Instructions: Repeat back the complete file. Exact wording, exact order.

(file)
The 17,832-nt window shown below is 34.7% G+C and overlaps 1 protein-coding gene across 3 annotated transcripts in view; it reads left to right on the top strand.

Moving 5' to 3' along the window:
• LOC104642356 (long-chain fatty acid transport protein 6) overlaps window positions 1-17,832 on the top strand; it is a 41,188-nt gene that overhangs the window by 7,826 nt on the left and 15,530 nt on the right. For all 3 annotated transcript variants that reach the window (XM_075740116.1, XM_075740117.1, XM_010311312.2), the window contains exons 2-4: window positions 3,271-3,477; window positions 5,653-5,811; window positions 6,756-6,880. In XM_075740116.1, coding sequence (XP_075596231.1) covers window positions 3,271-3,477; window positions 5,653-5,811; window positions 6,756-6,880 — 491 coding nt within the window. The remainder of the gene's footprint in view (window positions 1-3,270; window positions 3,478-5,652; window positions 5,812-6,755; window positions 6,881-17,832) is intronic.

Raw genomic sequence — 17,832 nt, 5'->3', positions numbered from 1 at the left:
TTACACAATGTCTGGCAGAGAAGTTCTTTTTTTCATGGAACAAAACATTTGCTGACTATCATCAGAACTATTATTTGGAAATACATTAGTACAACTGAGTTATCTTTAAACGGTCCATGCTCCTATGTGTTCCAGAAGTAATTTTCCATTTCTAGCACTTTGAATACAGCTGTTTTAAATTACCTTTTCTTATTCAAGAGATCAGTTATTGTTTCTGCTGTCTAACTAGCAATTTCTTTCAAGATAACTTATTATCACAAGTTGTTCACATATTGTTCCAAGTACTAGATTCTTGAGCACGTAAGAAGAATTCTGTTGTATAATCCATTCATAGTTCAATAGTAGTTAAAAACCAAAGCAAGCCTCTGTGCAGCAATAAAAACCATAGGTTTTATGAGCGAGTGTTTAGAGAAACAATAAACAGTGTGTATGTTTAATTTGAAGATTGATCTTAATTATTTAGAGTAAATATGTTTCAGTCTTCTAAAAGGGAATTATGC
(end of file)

The 17,832-nt window shown below is 34.7% G+C and overlaps 1 protein-coding gene across 3 annotated transcripts in view; it reads left to right on the top strand.

Moving 5' to 3' along the window:
• LOC104642356 (long-chain fatty acid transport protein 6) overlaps window positions 1-17,832 on the top strand; it is a 41,188-nt gene that overhangs the window by 7,826 nt on the left and 15,530 nt on the right. For all 3 annotated transcript variants that reach the window (XM_075740116.1, XM_075740117.1, XM_010311312.2), the window contains exons 2-4: window positions 3,271-3,477; window positions 5,653-5,811; window positions 6,756-6,880. In XM_075740116.1, coding sequence (XP_075596231.1) covers window positions 3,271-3,477; window positions 5,653-5,811; window positions 6,756-6,880 — 491 coding nt within the window. The remainder of the gene's footprint in view (window positions 1-3,270; window positions 3,478-5,652; window positions 5,812-6,755; window positions 6,881-17,832) is intronic.

Raw genomic sequence — 17,832 nt, 5'->3', positions numbered from 1 at the left:
TTACACAATGTCTGGCAGAGAAGTTCTTTTTTTCATGGAACAAAACATTTGCTGACTATCATCAGAACTATTATTTGGAAATACATTAGTACAACTGAGTTATCTTTAAACGGTCCATGCTCCTATGTGTTCCAGAAGTAATTTTCCATTTCTAGCACTTTGAATACAGCTGTTTTAAATTACCTTTTCTTATTCAAGAGATCAGTTATTGTTTCTGCTGTCTAACTAGCAATTTCTTTCAAGATAACTTATTATCACAAGTTGTTCACATATTGTTCCAAGTACTAGATTCTTGAGCACGTAAGAAGAATTCTGTTGTATAATCCATTCATAGTTCAATAGTAGTTAAAAACCAAAGCAAGCCTCTGTGCAGCAATAAAAACCATAGGTTTTATGAGCGAGTGTTTAGAGAAACAATAAACAGTGTGTATGTTTAATTTGAAGATTGATCTTAATTATTTAGAGTAAATATGTTTCAGTCTTCTAAAAGGGAATTATGC